Eo = /6 = Zi0+Zabi:Q-f-Zaci0+Zadi0+ -\-

    The last two terms represent the mutual effect of the zero-sequence currents in coils e and / . Hence,

    0 = / 6 = (Z+2Zab+2Zac+Zad)i0 (1)

    Similarly,

    E1 = E/6 =

    where a operator a + ab = l,

    E, = E/6 =

    Similarly

    E, = E/6 =

    Ei = E/6 =

    4 = / =

    Eb = E/6 =

    = Zii +Zab(ai1) +Zac(aHi) - f

    = e-J2w/(> j s the characteristic for a six-phase circuit. Since and 2 + 4 = 1 , and 3 = 1 ,

    = (Z-\-Zab Zac Zad)ii (2)

    it is readily shown that

    = (Z Za0 Zac+Zad)i2 (3)

    --(Z-2Zab+2Zac-Zad)iz (4) Z(Z ZabZac-\-Zad)t4 (5)

    = (Z+ZabZacZad)ib (6)

    Equations 2 and 6 show tha t ii = u. Also equations 3 and 5 show that i2 U.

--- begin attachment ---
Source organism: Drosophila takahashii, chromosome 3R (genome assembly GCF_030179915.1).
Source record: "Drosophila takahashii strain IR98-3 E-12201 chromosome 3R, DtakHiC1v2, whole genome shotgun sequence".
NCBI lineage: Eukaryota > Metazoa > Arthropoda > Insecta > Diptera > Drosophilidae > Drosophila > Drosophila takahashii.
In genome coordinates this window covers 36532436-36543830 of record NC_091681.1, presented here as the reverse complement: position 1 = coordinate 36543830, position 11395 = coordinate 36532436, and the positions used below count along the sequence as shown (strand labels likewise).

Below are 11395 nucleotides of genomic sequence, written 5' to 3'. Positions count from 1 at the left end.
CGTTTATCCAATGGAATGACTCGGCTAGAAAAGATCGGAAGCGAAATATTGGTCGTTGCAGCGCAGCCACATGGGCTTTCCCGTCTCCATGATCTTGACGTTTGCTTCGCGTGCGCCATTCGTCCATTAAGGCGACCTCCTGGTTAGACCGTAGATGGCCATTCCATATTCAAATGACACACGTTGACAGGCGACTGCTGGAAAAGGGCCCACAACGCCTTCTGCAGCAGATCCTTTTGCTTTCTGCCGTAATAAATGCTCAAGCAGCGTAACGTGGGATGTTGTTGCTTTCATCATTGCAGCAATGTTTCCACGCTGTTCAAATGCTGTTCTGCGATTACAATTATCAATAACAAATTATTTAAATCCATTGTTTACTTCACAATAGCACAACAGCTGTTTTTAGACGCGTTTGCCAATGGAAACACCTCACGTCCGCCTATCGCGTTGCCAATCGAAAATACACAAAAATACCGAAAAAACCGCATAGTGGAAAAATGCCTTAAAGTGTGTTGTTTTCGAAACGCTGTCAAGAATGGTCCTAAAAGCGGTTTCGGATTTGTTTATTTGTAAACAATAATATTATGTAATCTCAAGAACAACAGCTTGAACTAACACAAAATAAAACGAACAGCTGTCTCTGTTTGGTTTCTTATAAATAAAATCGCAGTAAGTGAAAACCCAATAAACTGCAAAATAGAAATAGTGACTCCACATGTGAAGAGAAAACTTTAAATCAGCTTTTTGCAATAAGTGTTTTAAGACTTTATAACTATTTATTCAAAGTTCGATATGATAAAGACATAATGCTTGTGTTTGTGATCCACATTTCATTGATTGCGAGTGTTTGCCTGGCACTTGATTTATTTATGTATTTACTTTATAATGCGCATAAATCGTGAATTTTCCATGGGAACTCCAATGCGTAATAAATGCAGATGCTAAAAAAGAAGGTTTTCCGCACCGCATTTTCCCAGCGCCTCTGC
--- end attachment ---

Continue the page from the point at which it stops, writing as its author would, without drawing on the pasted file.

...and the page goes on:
The impedance operators in equations 1, 2, 3, and 4 are the factors of the determinantal equation. Having determined the component currents, to, iif i2, from equations 1, 2, 3, and 4, the currents in the loops a,b,c, etc., are

    * = 5 !*0 + 2 + 2 2 + * 8 (7)

    i io+

  • Here

    (5 ) =

    Za %b z c z b

    Zb Za Zb Zc _

    Zc 2ft Za Zft Zf, Zc Zf, ,Za

    ( z a - ze) 2(za+zc+2zb) (za+zc- 2zb) (5 )

    These factors can be readily found by: (1) transforming the determinant into a factor times a determinant having the first element of the first row unity, and all other elements of this row zero; (2) reduction of this determinant to a third-order determinant; and (3) transformation of this third-order determinant into a factor times a determinant having the first element of its first column unity, and all other elements of this column zero. A similar but briefer procedure reduces Njjc(s) to a product of factors.

    To complete the example, the current in loop 1 will be found, considering 2 , 3 , and 4 are zero, and Ti = y/s, y being the net initial condenser voltage in loop 1. Here

    US): Nn(s)_

    " Ms) ' (za-zc) (za2 +ZaZc ~ 2s&2)

    (za-Zc)2(Za+Zc+2zb)(za+Zc-2zb) J